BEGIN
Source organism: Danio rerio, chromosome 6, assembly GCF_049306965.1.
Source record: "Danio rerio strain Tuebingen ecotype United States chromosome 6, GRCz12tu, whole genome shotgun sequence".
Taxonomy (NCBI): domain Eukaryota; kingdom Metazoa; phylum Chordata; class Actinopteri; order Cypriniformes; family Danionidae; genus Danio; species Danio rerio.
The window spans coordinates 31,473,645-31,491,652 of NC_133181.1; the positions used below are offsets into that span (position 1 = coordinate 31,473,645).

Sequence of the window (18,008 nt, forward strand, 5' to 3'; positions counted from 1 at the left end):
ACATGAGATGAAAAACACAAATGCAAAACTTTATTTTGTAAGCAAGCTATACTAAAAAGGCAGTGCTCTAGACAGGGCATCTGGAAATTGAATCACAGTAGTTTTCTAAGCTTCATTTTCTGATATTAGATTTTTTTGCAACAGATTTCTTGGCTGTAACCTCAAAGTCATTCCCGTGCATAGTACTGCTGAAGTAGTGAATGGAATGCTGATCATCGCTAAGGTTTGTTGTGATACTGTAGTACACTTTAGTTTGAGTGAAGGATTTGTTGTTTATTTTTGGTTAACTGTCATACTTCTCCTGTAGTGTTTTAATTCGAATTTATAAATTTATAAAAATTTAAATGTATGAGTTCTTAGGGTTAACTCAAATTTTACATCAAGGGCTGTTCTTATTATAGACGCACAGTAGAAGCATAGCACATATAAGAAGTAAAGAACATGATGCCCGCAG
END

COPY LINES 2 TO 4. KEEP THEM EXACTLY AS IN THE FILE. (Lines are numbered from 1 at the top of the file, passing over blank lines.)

Source record: "Danio rerio strain Tuebingen ecotype United States chromosome 6, GRCz12tu, whole genome shotgun sequence".
Taxonomy (NCBI): domain Eukaryota; kingdom Metazoa; phylum Chordata; class Actinopteri; order Cypriniformes; family Danionidae; genus Danio; species Danio rerio.
The window spans coordinates 31,473,645-31,491,652 of NC_133181.1; the positions used below are offsets into that span (position 1 = coordinate 31,473,645).